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Hotel Accommodation

Dáil Éireann Debate, Wednesday - 7 December 2016

Wednesday, 7 December 2016

Ceisteanna (49)

Maria Bailey

Ceist:

49. Deputy Maria Bailey asked the Minister for Transport, Tourism and Sport the engagement his Department has had on costs within the Dublin hotel sector; and if he will make a statement on the matter. [38696/16]

Amharc ar fhreagra

Freagraí scríofa (Ceist ar Transport)

I welcome the improved viability of the hotel sector, given its important contribution to the economy and jobs.  However, the shortage of available hotel bedrooms in Dublin city has caused hotel room rates to increase in recent years.  While I acknowledge the need to have a fair return on investment, hotels must ensure that any increase in returns is done at an appropriate rate and in a way that visitors perceive as reasonable.  This is a point Minister Ross and I constantly stress in our engagements with the industry.

Fundamentally, the issue is one of supply and demand and in this context Fáilte Ireland released an assessment of hotel accommodation in Dublin earlier this year.  This in-depth study, which is currently being updated to reflect the most recent data, found that there is sufficient room stock either currently in development, or planned, to meet projected demand in the future.  However, due primarily to the time lag involved in putting together major construction projects, the bulk of the new room stock will not come on stream until after 2018. In that context and in order to investigate the matter further, I am currently engaged in a number of meetings with stakeholders in the accommodation area to assess what, if any, blockages there are to the provision of tourist accommodation.  I plan to engage with both Dublin City Council and Department of Housing, Planning, Community and Local Government as part of this process.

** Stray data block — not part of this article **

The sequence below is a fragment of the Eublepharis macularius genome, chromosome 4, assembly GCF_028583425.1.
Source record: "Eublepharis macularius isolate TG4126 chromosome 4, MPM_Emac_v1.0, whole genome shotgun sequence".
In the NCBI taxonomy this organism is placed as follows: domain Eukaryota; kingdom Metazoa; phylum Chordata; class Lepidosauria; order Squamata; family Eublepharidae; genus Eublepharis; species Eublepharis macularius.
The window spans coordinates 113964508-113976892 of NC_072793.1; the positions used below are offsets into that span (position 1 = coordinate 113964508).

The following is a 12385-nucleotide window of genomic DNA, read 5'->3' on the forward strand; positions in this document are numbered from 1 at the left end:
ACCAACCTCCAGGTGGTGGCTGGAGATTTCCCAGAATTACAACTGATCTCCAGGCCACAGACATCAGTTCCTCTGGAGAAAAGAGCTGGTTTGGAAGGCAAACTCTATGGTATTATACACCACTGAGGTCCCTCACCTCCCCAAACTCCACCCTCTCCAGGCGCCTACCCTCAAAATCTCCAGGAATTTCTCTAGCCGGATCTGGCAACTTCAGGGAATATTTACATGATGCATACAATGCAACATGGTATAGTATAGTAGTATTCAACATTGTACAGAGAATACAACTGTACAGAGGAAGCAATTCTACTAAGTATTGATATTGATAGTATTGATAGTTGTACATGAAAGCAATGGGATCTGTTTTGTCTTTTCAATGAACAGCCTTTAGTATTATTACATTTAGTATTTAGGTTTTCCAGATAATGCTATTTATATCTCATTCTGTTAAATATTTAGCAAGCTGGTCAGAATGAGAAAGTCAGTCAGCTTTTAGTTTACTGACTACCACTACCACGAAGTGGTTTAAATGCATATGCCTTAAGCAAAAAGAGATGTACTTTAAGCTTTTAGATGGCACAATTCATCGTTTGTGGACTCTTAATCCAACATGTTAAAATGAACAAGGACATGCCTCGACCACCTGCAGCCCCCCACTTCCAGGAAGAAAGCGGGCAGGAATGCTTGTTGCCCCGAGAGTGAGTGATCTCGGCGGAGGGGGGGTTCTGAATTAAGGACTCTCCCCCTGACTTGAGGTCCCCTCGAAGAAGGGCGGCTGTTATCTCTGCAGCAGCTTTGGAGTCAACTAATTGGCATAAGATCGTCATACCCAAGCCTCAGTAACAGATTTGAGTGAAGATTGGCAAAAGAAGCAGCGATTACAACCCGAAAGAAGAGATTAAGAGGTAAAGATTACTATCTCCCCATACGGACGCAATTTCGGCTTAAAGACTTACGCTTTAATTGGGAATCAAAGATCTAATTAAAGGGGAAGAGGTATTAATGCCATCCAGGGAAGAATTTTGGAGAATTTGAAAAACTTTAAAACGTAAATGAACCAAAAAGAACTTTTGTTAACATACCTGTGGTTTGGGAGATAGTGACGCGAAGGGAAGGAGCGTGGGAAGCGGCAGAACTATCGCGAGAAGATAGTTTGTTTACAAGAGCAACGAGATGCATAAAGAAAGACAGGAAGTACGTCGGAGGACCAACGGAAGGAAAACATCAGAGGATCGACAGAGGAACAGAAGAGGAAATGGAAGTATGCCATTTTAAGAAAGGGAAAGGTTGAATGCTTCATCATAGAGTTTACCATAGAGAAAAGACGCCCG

More broadly, the Government has continued a range of supportive measures, such as the reduced VAT rate, aimed at enhancing Ireland's tourism's competitiveness.  With specific regard to factors within the Department's and Fáilte Ireland's remit, changes introduced in the revised hotel Regulations should make investment even more attractive by allowing hotel operators provide more rooms and operate at a lower cost base, thus improving hotel capacity, competitiveness and profitability.  Consumers should also benefit in terms of increased room capacity, competition and range of accommodation.

While Fáilte Ireland research shows a significant improvement since 2010 in overseas visitors' perception of value for money in Ireland, I am concerned that recent trends could undo these achievements.  We must remain vigilant, maintain these ratings and keep the focus on value and competitiveness.  To do otherwise could seriously jeopardise continued growth.  If the sector does not remain competitive and offer continued value to the visitor, it would not only risk losing the gains it has made but would also make it difficult for Government to continue supports for tourism, when so many other sectors also seek support.

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